Tuesday, July 25, 2006

Humorous Autobiography

In a couple weeks I'll be speaking about Messianic Judaism at the local Kiwanis club. I visited with them last week, and we enjoyed each other's company enough that when they asked me to send a "bio" I composed a special, humorious version for them. Enjoy!

(Note: For this post, I've replaced my wife's first name with her initial, because she wants web searches of her name to only return results related to her professional work.)
David Van Slyke was born in Orange County, California, back in one of the decades when people could be both Jewish and Republican.

His parents decided that despite their religious differences, all the children would be raised Jewish. His mother was active in the local Reform Jewish community, at different times in her life leading the local Sisterhood, activities at the local Jewish retirement community, or activities at the local Jewish Community Center. His father was from a non-practicing Christian denomination that considered the "two or three gathered in my name" of Matthew 18:20 to be an upper limit, past which religion did more harm than good. Nevertheless, his father was so supportive of the family's Jewish identity that at one point he was asked to head the local synagogue's Ritual Committee.

David is the oldest of three children. His sister married a nice Jewish boy and they have two adorable children. His brother currently works for the California Tax Bureau, gently convincing large companies that items their lawyers described as loopholes actually are not. (His brother is well-established and still single, in case you know any nice Jewish young women.)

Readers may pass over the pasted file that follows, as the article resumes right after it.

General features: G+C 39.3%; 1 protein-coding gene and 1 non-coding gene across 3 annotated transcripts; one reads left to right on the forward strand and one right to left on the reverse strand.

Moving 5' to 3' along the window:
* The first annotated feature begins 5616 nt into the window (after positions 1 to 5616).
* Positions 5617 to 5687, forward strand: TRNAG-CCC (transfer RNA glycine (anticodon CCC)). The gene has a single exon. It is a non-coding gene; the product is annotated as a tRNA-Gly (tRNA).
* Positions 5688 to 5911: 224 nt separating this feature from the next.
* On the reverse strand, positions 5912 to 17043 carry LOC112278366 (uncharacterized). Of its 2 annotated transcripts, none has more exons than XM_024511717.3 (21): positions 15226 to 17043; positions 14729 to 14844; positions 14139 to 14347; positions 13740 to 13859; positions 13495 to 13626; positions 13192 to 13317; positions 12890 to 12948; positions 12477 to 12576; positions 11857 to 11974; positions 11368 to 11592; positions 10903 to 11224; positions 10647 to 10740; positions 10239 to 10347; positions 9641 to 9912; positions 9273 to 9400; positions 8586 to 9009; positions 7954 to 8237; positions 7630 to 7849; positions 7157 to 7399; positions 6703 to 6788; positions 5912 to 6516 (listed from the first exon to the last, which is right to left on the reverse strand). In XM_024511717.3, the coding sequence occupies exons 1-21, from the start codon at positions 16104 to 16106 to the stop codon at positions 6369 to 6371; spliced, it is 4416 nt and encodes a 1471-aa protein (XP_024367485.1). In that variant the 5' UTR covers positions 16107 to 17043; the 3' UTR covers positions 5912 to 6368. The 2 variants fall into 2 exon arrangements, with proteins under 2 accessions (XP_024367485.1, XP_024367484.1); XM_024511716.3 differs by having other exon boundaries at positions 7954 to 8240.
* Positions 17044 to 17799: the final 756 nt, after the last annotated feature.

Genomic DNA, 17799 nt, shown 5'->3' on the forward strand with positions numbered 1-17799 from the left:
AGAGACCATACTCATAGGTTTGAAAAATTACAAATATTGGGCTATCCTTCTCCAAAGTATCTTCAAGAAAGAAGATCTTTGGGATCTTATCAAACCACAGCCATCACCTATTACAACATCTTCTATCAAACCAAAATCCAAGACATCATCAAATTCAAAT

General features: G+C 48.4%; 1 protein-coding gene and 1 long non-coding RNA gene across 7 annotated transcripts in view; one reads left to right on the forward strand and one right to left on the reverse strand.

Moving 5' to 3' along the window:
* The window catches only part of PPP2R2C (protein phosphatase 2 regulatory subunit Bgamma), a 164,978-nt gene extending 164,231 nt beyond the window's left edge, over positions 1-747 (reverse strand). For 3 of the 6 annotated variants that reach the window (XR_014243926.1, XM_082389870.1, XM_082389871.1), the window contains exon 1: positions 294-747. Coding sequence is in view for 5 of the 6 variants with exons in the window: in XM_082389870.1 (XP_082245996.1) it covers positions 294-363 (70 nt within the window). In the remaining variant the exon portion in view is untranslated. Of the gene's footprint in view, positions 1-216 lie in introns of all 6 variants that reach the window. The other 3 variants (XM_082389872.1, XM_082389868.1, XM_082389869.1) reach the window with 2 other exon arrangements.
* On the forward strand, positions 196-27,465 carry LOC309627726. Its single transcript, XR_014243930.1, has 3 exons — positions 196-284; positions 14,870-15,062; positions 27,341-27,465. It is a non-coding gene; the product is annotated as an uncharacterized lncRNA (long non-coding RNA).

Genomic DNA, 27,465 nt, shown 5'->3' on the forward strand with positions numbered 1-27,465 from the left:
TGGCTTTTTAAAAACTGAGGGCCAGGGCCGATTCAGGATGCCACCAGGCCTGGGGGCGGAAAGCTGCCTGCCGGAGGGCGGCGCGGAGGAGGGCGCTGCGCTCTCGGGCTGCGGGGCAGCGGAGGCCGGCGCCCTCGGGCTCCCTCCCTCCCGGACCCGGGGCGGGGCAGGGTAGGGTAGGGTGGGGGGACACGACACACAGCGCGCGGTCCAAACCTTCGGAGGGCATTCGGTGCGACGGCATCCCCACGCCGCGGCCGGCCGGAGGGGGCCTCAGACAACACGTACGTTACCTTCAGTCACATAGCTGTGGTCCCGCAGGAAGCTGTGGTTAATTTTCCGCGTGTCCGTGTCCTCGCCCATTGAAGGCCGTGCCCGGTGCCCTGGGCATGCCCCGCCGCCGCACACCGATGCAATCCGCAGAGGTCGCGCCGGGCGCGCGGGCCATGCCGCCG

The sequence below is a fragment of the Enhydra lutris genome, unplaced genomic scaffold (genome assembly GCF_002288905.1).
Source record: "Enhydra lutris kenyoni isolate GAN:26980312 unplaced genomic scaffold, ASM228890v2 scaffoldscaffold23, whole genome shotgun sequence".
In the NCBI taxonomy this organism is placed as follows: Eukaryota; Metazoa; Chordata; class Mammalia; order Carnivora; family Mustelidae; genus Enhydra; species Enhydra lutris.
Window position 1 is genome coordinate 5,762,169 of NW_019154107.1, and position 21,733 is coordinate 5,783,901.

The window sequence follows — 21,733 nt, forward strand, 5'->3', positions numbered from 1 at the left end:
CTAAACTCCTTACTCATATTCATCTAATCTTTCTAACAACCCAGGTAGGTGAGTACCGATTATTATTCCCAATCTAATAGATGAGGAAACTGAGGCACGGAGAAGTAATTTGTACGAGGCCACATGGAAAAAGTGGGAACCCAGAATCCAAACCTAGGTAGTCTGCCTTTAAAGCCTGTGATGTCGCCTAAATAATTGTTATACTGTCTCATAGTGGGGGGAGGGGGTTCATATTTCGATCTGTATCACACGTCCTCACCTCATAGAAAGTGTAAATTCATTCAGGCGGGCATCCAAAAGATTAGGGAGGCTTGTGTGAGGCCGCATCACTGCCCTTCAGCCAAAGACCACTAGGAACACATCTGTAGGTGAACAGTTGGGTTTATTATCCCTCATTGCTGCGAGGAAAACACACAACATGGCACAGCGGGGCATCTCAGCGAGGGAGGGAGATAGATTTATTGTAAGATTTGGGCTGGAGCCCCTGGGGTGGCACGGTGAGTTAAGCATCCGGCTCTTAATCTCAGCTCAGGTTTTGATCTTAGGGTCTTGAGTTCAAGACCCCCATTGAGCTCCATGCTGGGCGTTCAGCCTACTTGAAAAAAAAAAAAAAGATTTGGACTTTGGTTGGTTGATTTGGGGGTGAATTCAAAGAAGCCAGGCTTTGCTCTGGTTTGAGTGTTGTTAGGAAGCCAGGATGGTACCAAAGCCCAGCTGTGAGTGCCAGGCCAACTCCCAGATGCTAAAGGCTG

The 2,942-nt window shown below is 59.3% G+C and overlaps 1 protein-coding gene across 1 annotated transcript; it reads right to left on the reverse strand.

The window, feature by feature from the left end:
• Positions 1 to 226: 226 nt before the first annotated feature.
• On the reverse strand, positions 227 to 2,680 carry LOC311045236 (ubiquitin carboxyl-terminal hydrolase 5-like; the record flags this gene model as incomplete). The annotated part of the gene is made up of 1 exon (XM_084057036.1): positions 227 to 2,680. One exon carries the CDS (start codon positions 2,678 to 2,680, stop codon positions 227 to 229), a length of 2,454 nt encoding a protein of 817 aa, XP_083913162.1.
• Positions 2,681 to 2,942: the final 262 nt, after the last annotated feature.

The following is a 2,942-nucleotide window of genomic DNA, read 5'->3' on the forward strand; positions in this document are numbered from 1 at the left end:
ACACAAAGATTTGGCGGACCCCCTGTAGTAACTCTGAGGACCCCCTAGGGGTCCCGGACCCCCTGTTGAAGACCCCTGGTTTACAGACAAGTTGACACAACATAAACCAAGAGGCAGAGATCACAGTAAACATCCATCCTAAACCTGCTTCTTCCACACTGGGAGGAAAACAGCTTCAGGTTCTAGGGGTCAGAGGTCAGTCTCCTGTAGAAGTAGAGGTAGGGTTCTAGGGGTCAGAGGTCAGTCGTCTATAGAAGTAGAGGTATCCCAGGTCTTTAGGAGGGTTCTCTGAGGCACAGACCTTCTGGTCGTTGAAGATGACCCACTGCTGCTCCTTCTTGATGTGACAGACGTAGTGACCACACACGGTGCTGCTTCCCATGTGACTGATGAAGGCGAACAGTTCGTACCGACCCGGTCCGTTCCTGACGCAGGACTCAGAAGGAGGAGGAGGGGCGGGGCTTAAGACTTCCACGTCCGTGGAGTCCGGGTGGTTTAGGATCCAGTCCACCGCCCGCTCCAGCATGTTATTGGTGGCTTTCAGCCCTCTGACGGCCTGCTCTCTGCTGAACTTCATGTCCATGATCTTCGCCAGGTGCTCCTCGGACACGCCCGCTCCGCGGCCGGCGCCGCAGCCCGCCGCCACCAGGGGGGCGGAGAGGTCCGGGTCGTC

David's religious journey progressed through his Bar Mitzvah, when he learned to chant Torah and gave an important speech neither he nor anyone else remembers anything about. In college he took several classes in comparative religions, while in different years dating a Mormon and a Jehovah's Witness.

In graduate school he met C., who would later become his wife. While dating her, through a complex set of experiences, books, and prayers of her friends and family, David discovered that the basics of Christian theology are true. This upset his mother's side of the family greatly, but they were polite about it. (They refused to talk about it, and bought him a set of Tovia Singer's tapes.) By this time his father had become a Secular Humanist, and was happy to have something new to talk philosophically about.

David and C. moved to Rochester, New York, for the sake of her doctoral work in genetics. There they joined their first Messianic Jewish congregation. David served the congregation in many ways: creating the children's curriculum, overseeing home groups, helping run a food pantry, and eventually as Intern Messianic Rabbi (a title quite similar to Assistant Pastor, but more confusing).

As with most Messianic Jews, David became more Orthodox in his practice of Judaism as he spent time in the Messianic Jewish movement.

When David and C. moved to Eugene, Oregon, in 2003, David met with the local Messianic Jewish leaders and they agreed that David was called by God to fill one of Eugene's needs: a Messianic Jewish congregation whose Jewish culture more-or-less resembled Reform and Conservative Judaism. (At the time there were two Messianic Jewish congregations with an Orthodox flavor, but these have both ceased to exist.)

Congregation P'nei Adonai is now two-and-a-half years old. The congregation is growing in size and in effectiveness of discipleship. The use of liturgy with Hebrew, teachings with long discussions, and music with dancing continue to help new visitors learn that it is possible to be very worshipful and confused at the same time.